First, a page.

I see this as part of the over-abundance that God gives us. I was (very minorly) faithful in making sure that I attended Mass, and that I was dressed properly and in a right frame of mind to worship Him, and in return He brings me something that gives me joy. 🙂 He also gave me the grace to really pay attention and participate in Mass, for which I was grateful.

He is so good!

A Blessed Day

I did post for the 22nd…. Promise! I just happened to post it over at Paroxysm of Giggles (one of my other blogs), since the day was more of a day of fun. 🙂

One, Two, Skip a Few…

This seems to describe my best intentions when it comes to my spiritual life. Okay. Really, my life in general. I find it so hard to hold to something that I will do every single day. I suppose if I had a habit of checking my calendar and to-do list every night before I went to bed, I might plan my time better throughout the day. I’ll make that my Lenten Challenge of the Day.

I have my Bible on me, so yay! Jenn: 1
I was supposed to start praying the Rosary (at least a decade) yesterday, but didn’t. Jenn: -1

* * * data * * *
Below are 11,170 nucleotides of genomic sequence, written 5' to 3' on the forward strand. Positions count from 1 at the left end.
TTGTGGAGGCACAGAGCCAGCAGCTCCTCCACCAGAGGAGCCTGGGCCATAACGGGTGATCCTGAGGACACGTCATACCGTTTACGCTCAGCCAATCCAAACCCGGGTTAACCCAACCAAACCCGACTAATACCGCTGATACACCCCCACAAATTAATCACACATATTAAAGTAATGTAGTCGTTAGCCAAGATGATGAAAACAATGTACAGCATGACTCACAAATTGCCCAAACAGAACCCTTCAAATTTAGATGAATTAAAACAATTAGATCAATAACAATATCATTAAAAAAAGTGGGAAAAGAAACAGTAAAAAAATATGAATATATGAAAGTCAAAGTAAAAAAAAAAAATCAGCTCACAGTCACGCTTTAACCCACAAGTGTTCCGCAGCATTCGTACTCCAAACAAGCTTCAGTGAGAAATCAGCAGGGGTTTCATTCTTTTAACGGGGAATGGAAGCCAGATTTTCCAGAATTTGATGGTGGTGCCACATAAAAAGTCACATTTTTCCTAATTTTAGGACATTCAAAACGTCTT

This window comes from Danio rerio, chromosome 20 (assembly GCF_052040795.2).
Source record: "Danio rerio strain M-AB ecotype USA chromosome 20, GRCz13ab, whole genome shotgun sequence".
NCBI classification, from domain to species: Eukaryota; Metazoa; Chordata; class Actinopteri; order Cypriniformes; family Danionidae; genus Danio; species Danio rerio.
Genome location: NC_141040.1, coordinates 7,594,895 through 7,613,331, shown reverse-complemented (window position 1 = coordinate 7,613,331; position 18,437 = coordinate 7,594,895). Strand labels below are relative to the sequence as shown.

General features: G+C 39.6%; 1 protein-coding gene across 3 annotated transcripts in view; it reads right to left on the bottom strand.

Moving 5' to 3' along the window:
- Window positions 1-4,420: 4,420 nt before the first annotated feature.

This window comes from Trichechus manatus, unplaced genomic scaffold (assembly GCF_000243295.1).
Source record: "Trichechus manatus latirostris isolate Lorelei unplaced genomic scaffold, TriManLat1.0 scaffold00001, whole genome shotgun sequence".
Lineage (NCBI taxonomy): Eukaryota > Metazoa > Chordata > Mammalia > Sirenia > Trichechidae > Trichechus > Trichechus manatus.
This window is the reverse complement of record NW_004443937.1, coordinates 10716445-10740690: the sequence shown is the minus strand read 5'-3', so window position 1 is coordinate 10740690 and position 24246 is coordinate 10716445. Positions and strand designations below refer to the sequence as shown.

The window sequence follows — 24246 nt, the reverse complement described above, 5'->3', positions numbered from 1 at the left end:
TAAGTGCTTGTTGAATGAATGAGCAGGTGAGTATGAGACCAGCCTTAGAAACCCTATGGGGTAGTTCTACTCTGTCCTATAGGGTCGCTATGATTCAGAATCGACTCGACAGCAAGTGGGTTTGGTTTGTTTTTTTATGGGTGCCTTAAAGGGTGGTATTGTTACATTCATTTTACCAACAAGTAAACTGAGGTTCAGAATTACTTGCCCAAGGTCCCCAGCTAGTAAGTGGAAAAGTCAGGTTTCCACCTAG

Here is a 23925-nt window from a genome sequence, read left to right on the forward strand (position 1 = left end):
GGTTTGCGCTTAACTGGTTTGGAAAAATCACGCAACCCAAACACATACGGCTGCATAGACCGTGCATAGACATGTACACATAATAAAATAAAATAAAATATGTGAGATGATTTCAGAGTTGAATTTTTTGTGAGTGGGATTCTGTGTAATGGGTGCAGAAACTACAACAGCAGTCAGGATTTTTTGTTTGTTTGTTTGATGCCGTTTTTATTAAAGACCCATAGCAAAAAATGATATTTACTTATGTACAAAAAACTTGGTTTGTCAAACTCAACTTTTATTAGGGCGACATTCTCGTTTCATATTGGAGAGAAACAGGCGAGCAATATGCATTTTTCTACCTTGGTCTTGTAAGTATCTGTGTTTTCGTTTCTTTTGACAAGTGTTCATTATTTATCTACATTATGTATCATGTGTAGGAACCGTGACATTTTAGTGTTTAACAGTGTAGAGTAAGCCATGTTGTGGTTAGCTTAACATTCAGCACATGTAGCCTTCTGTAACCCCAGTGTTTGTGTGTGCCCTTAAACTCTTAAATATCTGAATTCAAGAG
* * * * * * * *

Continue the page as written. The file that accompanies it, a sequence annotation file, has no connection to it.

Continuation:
Lenten Boot Camp, I didn’t do the readings/tasks for 3/8, 3/10, 3/11, 3/12, 3/13, 3/14, 3/15, 3/16, 3/17. Jenn: -9 Ouch!
Updating my blog, I’m behind on 3 posts. Jenn: -3

So, by my tally (which is completely arbitrary and meaningless), I have -12 points.
At least God is merciful. And I’m trying to emulate Him. So, I’ll allow myself permission to catch up, and that will be okay. 🙂

Today’s Rosary has been prayed, for the sake of our candidates and catechumens who will be joining us at the Lord’s Banquet on Easter.

My constant Lenten sacrifice — No Starbucks — continues to go well. How is your Lent going so far?

Peaceful Sunday

The day started with me waking up snug and cozy in bed. I had the space heater running, so for once my bedroom was about 10 degrees warmer than the rest of the house. Since Sundays are feast days, I celebrated by hitting the snooze button a few times (as opposed to those other days, where I … also hit the snooze button multiple times). I had a morning shift at work today, so I got ready fairly quickly and headed out. Finally, I remembered to take my Bible (and a book I plan on finishing) with me. It’s another one of the things I’m working on for Lent — bringing a Bible with me wherever I go. An actual Bible, not the electronic version(s) that I have on my phone.